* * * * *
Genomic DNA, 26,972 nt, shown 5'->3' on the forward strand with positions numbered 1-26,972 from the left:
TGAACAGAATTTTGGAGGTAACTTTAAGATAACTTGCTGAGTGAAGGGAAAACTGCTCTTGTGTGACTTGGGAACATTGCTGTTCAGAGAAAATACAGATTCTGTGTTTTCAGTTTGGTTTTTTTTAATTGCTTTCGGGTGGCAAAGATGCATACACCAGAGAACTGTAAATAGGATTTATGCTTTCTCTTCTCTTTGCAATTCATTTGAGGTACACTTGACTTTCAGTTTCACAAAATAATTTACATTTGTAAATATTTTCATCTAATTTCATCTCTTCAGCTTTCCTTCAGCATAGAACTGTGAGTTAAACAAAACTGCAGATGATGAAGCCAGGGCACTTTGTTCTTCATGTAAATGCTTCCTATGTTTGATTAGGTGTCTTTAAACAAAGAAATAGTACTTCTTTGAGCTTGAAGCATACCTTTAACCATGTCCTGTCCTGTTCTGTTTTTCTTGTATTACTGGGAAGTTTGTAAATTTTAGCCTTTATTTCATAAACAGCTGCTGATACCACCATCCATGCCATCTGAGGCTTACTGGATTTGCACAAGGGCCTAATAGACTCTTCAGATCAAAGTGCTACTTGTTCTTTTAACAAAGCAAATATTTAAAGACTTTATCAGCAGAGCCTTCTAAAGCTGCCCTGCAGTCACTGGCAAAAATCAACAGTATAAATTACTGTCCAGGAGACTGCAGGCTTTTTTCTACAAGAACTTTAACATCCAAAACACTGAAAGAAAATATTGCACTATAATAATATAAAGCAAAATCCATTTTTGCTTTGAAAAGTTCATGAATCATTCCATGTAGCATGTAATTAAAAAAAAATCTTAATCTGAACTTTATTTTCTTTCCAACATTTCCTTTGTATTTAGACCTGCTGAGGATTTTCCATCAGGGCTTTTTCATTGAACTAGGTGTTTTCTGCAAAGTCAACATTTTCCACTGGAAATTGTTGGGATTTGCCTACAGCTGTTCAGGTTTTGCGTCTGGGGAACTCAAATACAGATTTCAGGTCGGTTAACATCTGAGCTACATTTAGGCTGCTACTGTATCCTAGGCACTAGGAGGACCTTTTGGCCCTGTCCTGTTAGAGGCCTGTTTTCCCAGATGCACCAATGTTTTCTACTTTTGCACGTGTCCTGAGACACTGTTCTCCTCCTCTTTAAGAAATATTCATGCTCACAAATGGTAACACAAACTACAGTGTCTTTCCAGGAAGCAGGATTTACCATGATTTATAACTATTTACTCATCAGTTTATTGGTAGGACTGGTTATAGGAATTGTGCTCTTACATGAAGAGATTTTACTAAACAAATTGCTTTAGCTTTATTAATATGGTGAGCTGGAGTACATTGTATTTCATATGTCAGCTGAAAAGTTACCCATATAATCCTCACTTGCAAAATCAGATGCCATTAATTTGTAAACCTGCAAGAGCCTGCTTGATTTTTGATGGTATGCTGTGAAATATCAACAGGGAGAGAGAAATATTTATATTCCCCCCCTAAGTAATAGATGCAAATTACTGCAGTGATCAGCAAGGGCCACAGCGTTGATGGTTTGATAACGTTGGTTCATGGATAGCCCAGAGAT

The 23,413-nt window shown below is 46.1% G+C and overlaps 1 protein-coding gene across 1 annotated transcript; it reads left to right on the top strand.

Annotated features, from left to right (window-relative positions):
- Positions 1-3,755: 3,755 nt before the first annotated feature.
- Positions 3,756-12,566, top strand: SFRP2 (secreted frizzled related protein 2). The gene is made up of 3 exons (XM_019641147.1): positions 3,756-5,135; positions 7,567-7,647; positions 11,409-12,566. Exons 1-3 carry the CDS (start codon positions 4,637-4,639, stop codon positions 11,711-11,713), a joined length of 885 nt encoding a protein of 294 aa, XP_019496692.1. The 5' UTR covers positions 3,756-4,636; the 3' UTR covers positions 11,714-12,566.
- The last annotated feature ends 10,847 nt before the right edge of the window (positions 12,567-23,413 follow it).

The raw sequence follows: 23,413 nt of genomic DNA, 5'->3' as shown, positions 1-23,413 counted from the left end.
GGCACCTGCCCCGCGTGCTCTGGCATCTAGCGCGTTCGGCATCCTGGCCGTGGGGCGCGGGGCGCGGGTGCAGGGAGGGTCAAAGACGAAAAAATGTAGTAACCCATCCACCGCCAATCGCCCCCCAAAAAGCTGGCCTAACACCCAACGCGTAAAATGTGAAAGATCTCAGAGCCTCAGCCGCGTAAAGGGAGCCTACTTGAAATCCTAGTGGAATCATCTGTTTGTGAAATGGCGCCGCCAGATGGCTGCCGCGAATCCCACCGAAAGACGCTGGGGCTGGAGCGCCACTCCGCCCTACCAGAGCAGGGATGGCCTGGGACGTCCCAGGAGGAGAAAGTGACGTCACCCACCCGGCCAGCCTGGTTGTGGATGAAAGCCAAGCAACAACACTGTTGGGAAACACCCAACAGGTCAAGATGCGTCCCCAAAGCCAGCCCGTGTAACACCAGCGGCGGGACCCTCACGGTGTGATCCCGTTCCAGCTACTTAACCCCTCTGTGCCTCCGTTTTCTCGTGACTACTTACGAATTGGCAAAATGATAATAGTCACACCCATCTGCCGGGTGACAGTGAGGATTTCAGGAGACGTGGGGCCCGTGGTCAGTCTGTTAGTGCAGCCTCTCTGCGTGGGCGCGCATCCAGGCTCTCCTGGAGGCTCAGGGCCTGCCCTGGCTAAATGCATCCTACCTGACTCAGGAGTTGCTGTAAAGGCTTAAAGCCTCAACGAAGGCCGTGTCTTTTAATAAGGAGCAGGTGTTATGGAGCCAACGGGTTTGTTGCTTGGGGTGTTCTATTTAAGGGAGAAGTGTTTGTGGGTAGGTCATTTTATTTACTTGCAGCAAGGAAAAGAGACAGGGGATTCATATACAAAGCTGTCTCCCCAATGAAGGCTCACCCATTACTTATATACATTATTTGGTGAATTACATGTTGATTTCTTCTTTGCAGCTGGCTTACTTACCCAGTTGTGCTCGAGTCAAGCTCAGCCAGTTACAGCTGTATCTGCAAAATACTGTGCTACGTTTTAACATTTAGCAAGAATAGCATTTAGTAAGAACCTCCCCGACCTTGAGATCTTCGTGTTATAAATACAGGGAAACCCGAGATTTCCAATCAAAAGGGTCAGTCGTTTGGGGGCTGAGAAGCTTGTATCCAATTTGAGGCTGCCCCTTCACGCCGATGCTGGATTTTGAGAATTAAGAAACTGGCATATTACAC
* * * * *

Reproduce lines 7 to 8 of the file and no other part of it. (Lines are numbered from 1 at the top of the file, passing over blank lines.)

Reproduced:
- The last annotated feature ends 10,847 nt before the right edge of the window (positions 12,567-23,413 follow it).

The raw sequence follows: 23,413 nt of genomic DNA, 5'->3' as shown, positions 1-23,413 counted from the left end.